Learning a second language is a daunting challenge that can take years of practice and skill development in order to achieve some sort of level of fluency. My mother tried to teach my sister and I Mandarin when we were both quite young. Our house was littered with Chinese storybooks, videotapes, CDs and singing toys. At one point in time, she enrolled us in Chinese school, which consisted of weekly vocabulary games in empty rooms of a church. My mother would ask us what we had learned after class ended and my sister proudly affirmed how she made an elevator move by jumping up and down. My mother would then shake her head and muttered how she should have moved back to Beijing a long time ago.
The first question people ask me when they find out that I am half-Chinese is if I can speak Mandarin. I usually say that I am capable on a conversational basis, explaining how my reading and writing skills are similar to that of a third-grade student. In fact, the first (and most fluent) words I know in Mandarin are curse words. Both my mother and father have potty mouths, and while neither of them will be willing to admit it, my sister and I inherited the unsavory habit. And so, when a series of misfortunate events occur in both of our individual lives, we would unleash a rollercoaster of obscenities, decorated with Mandarin insults in a Northeastern accent.
Like American slang, Mandarin insults illustrate a certain archetype that is synonymous with the culture it has been derived from. Curse words, for example, share a common motif of utilizing numbers. "Why is 250 an insult?" I asked my mom one afternoon after I refused to practice the piano. "250!? It's more than 100 and it's less than 500. It's weird and doesn't fit in. It's nothing and will always be nothing. You're stuck! Your father is 250." She would scoff and resume back into her Taiwanese dramas. I later learned that this insult originates from the ancient Chinese coin system.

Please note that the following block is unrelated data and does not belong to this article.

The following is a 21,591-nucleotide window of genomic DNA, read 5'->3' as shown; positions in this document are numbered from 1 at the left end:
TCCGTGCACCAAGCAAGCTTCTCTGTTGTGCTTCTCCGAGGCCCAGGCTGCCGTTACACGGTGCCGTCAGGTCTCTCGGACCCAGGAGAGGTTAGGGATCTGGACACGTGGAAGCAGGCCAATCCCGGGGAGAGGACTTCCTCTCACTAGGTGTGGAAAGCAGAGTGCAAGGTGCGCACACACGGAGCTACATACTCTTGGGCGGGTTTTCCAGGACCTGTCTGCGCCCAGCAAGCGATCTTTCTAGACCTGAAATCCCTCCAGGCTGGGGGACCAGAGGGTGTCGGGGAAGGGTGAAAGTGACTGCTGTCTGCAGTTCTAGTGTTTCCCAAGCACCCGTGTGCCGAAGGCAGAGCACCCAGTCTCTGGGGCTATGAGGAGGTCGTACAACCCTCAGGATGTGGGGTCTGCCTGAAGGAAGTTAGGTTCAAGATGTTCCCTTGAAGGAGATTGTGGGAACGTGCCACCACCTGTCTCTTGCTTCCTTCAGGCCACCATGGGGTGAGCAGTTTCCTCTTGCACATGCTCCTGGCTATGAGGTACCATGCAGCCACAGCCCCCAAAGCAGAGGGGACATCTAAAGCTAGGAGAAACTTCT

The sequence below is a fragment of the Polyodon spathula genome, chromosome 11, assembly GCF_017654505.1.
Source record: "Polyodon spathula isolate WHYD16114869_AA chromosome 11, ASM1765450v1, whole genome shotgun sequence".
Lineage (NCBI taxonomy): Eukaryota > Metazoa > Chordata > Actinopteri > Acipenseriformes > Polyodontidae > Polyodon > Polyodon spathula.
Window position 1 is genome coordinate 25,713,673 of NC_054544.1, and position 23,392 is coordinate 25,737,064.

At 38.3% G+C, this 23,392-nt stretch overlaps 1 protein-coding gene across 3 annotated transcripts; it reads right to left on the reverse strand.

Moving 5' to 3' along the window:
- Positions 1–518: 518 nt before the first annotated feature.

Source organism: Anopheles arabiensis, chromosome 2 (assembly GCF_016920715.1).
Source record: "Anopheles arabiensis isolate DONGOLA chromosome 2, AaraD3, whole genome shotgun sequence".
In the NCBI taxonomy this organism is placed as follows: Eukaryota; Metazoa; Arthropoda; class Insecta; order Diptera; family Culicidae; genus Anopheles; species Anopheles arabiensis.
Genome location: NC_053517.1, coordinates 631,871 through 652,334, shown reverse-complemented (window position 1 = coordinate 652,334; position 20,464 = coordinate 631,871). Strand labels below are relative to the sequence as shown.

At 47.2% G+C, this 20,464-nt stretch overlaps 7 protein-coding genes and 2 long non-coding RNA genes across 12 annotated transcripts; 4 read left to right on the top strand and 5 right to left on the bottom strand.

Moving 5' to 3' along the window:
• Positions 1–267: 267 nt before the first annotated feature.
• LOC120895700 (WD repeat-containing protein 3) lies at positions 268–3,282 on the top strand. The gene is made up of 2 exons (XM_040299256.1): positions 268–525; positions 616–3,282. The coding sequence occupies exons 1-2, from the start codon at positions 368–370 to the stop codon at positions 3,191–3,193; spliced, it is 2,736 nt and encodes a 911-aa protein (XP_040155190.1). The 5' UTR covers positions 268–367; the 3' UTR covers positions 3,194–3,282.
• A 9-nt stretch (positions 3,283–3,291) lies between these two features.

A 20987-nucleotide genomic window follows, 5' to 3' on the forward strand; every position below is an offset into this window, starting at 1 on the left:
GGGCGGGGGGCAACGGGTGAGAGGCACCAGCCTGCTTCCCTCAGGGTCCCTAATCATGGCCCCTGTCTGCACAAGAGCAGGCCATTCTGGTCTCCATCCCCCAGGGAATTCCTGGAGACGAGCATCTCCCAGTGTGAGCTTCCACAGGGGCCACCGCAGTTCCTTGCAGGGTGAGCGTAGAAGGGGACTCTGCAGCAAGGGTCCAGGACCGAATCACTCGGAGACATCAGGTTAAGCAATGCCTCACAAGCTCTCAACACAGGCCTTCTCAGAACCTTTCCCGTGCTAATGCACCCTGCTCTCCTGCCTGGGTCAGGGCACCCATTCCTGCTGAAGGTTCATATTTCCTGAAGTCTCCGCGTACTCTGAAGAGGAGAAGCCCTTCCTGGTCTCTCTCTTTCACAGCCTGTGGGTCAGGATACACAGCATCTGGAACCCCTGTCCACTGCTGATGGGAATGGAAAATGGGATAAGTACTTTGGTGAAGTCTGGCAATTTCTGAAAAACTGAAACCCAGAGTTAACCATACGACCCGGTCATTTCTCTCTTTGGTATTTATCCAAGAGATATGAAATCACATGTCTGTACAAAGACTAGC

My mother would also bestow a teaching of unique proverbs. Similar to how curse words are related to numbers, proverbs are related to animals. One of my personal favorites that came from my mother's collection of Proverbs describes a person who is unable to follow directions or instruction. "Kick a donkey, it doesn't move. Spank a donkey and it moves backward. People will do whatever they want until they fall down." She would then raise one of her index fingers and say "Never. Marry. A donkey."
Throughout our adolescence, my sister and I learned how my mother's teachings were her unique way of illustrating Chinese humor. We enjoyed sharing these sayings with our friends who were deeply amused. However, the one who was most amused by this was my father. His butchered Mandarin was also deeply dependent on curse words. He'd usually try to tease my mom with little spritzes of insults, in the hopes of getting a chuckle or at least, a smile. However, my mother would usually grimace, squint her eyes and barked, "If you're going to speak Chinese, learn Chinese! Don't just say a word or two. Who knows what you're saying?!" My father would then leave, looking like an abandoned puppy. My mother let out a sigh and said "I don't even know why I try. Advising your dad is like singing to a cow."